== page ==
Research shows the foods you eat affect your emotional state. Stick to nutrient dense foods and avoid foods that trigger or exacerbate stress. By avoiding or replacing junk food with healthier options, like fresh fruits and vegetables, you give your brain the fuel it needs to stay healthy and alert. High-quality foods, loaded with essential vitamins and minerals, help nourish the brain and create hormones associated with good emotional health. When you eat sugary, processed foods, your blood sugar increases. Your adrenal glands secrete more cortisol (your stress hormone) to manage those blood sugar levels. When those blood sugar levels crash, you often feel lethargic, which further contributes to stress. The responses our body can feel from a poor diet can feel very similar to anxiety.



Dehydration can cause more than just thirst and dry lips. It can also set the heart racing and make you feel light-headed and dizzy, all sensations that are common during anxiety attacks. Be sure to drink plenty of water throughout the day to stave off any “thirsty” mood swings.


Consuming Caffeine

Many people depend on their morning coffee for a jolt of energy and to kick-start their powers of focus and attention. But since it is a stimulant, caffeine can also kick-start feelings of anxiety. The jitters, shakes, and irregular heart rhythm you might get after a dose of caffeine can feel an awful lot like a panic attack, especially if you are already susceptible. Caffeine is also a diuretic, meaning it makes you urinate more and can lead to dehydration (see above).


Meditate, Stress Breathing or Yoga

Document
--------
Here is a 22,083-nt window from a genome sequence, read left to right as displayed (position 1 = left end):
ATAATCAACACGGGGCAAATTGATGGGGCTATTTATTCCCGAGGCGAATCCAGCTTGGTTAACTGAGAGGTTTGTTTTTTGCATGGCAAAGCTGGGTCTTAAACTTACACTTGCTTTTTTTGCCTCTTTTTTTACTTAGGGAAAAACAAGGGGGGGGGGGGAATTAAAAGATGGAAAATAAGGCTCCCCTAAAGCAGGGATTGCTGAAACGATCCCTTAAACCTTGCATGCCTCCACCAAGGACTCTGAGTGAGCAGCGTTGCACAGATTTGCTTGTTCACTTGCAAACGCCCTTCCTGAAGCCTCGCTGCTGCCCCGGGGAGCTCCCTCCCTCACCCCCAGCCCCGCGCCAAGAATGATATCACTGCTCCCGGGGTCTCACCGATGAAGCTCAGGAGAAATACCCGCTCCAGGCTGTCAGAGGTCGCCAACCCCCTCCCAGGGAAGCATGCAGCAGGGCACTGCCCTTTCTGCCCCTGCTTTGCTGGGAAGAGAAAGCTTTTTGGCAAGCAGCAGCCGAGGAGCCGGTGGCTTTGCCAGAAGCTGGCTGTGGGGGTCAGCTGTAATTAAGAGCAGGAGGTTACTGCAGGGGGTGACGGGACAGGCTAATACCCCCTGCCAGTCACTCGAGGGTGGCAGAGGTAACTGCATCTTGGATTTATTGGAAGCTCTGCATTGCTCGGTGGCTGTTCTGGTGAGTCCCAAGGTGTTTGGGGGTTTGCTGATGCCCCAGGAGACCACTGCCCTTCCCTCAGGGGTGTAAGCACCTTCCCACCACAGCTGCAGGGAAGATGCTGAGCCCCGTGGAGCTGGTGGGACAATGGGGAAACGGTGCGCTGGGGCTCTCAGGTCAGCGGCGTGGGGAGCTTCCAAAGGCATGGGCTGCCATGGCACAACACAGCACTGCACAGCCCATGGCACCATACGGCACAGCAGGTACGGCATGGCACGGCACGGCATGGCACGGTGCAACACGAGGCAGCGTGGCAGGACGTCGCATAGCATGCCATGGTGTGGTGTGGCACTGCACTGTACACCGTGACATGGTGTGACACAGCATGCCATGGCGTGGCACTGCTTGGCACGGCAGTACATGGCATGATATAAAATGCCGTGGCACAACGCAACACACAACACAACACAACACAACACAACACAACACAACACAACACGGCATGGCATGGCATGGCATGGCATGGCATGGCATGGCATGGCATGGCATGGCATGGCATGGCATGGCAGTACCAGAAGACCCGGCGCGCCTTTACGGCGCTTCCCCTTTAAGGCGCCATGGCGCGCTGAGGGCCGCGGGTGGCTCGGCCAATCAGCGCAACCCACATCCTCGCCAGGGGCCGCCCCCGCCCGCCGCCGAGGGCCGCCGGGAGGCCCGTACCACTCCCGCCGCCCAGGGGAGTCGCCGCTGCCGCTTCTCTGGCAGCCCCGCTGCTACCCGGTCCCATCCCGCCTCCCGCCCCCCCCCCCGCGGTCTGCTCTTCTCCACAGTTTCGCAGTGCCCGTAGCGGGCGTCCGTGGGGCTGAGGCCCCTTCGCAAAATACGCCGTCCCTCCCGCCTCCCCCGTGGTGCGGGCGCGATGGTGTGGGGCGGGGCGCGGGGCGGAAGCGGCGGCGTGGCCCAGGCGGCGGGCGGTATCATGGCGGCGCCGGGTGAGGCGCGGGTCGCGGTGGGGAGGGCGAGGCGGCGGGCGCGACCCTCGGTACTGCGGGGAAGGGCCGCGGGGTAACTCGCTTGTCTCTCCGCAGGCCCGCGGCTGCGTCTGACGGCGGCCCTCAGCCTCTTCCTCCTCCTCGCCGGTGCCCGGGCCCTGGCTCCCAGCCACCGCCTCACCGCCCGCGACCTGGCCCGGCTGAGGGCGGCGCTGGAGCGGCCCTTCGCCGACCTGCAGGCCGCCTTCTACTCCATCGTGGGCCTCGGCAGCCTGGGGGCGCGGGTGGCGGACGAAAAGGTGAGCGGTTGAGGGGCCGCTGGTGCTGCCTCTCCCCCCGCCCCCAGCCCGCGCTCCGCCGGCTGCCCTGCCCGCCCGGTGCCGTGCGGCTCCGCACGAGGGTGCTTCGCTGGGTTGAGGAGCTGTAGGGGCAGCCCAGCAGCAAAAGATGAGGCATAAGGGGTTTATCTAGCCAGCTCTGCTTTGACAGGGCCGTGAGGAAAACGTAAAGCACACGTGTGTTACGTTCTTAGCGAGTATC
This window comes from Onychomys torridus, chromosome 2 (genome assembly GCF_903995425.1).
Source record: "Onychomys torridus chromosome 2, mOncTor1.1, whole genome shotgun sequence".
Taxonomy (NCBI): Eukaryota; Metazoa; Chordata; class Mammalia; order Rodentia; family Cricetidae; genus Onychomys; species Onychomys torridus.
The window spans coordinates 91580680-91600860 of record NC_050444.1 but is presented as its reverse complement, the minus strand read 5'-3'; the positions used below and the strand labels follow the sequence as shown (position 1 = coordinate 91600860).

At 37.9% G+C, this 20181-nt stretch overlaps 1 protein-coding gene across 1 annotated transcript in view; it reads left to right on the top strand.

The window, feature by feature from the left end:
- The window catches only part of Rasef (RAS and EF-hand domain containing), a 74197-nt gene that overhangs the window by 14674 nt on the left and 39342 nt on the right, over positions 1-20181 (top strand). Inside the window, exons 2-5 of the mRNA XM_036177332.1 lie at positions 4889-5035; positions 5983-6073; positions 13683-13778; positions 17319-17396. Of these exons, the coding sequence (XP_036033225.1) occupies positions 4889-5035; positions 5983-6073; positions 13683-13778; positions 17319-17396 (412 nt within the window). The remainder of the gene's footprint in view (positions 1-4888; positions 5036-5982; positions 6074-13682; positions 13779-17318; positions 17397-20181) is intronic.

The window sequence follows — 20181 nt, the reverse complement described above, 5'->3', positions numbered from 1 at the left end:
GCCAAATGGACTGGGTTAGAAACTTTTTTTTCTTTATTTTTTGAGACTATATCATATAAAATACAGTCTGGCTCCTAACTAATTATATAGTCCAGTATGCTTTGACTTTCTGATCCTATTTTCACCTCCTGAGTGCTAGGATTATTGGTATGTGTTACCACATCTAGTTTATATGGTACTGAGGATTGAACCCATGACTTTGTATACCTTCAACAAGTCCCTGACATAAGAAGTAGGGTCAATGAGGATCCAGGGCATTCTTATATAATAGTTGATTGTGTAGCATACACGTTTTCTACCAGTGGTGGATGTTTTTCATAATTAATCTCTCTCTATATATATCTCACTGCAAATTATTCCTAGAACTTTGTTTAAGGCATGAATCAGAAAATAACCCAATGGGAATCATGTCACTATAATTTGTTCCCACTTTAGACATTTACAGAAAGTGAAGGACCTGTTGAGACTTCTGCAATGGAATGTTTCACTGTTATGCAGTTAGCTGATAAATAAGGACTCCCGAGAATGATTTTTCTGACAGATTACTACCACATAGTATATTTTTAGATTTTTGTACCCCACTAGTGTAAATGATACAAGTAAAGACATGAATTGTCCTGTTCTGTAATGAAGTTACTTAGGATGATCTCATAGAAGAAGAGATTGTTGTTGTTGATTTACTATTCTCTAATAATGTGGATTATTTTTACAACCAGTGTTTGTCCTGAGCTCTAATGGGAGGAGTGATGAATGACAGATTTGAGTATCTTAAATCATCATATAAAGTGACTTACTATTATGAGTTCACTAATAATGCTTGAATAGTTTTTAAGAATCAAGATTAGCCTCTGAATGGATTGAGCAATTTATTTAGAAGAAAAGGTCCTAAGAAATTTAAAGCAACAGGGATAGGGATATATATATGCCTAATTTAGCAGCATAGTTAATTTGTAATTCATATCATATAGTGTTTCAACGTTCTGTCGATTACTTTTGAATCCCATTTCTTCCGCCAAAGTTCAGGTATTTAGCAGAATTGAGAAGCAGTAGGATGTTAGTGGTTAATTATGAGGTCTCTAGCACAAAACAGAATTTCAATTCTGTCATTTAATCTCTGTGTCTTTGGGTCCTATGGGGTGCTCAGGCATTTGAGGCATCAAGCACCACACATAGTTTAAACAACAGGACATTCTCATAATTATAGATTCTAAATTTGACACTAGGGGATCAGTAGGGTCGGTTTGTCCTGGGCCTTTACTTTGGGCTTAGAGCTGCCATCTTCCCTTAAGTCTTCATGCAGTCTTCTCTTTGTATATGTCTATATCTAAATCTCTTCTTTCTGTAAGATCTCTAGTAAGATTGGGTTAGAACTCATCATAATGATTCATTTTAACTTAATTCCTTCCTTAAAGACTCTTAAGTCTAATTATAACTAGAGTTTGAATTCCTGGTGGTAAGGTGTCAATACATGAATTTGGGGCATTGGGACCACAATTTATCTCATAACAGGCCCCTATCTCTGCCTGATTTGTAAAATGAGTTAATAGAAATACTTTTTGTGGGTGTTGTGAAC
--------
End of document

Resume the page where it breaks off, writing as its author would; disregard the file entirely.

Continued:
Meditation is a focused form of guided thought. Meditate on God’s Word. Yoga and tai chi, while movement-oriented, are also proven stress busters. Other stress-reducing techniques include deep breathing techniques and progressive muscle relaxation. 


Utilize your Social Support 

Community. Social support. It’s necessary no matter who you are. We’re creating a little community for you here and we will be talking more about the value of community/social support in the months to come.



Supplements will impact everyone differently, and they can’t replace a healthy diet and lifestyle. That said, studies show a few can support stress management. Magnesium can help calm you to reduce anxiety and stress. L-theanine, an amino acid that gives green tea its calming effect, can also reduce stress. So can Rhodiola Rosea, an adaptogenic herb that can positively impact stress hormones and energy metabolism. 



Breathing Techniques

Senses Mindfulness:

Step one:  take two deep breaths expanding your lungs on each inhale and letting them lower on the exhale.

Step 2: begin to check in with each of your senses and thoughts.

Example –  what do I hear? What do I smell? What do I see?  what do I taste? What’s the internal temperature of my body and what is the temperature of the outside air on my skin? How do I feel emotionally? What am I thinking about? And repeat.


Counting Meditation:

Set a timer for 5 minutes.

 Step 1: take a deep breath in, exhale and count to yourself “ 1”

 Step 2: on inhale, exhale and count “2”

 Step 3: now, exhale “3”

 keep counting up for the 5-minute.